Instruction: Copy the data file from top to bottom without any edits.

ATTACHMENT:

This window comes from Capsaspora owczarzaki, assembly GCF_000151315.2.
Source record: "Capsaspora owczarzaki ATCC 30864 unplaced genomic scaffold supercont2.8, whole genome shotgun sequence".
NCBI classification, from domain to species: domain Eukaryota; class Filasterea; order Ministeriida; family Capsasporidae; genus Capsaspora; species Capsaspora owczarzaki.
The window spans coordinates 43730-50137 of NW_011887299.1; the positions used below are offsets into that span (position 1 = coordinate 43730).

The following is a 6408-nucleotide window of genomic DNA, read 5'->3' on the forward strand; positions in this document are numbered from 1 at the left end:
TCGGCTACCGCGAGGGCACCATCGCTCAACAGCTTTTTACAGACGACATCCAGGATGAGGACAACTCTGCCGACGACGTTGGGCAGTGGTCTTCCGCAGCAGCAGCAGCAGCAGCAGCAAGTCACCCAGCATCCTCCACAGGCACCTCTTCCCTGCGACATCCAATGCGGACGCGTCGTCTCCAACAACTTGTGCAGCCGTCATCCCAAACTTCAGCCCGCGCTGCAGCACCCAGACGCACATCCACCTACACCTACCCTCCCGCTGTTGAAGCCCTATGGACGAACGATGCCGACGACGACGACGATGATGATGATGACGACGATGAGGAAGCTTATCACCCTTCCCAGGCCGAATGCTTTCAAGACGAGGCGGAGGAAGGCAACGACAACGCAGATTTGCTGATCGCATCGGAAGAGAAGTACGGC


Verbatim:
This window comes from Capsaspora owczarzaki, assembly GCF_000151315.2.
Source record: "Capsaspora owczarzaki ATCC 30864 unplaced genomic scaffold supercont2.8, whole genome shotgun sequence".
NCBI classification, from domain to species: domain Eukaryota; class Filasterea; order Ministeriida; family Capsasporidae; genus Capsaspora; species Capsaspora owczarzaki.
The window spans coordinates 43730-50137 of NW_011887299.1; the positions used below are offsets into that span (position 1 = coordinate 43730).

The following is a 6408-nucleotide window of genomic DNA, read 5'->3' on the forward strand; positions in this document are numbered from 1 at the left end:
TCGGCTACCGCGAGGGCACCATCGCTCAACAGCTTTTTACAGACGACATCCAGGATGAGGACAACTCTGCCGACGACGTTGGGCAGTGGTCTTCCGCAGCAGCAGCAGCAGCAGCAGCAAGTCACCCAGCATCCTCCACAGGCACCTCTTCCCTGCGACATCCAATGCGGACGCGTCGTCTCCAACAACTTGTGCAGCCGTCATCCCAAACTTCAGCCCGCGCTGCAGCACCCAGACGCACATCCACCTACACCTACCCTCCCGCTGTTGAAGCCCTATGGACGAACGATGCCGACGACGACGACGATGATGATGATGACGACGATGAGGAAGCTTATCACCCTTCCCAGGCCGAATGCTTTCAAGACGAGGCGGAGGAAGGCAACGACAACGCAGATTTGCTGATCGCATCGGAAGAGAAGTACGGC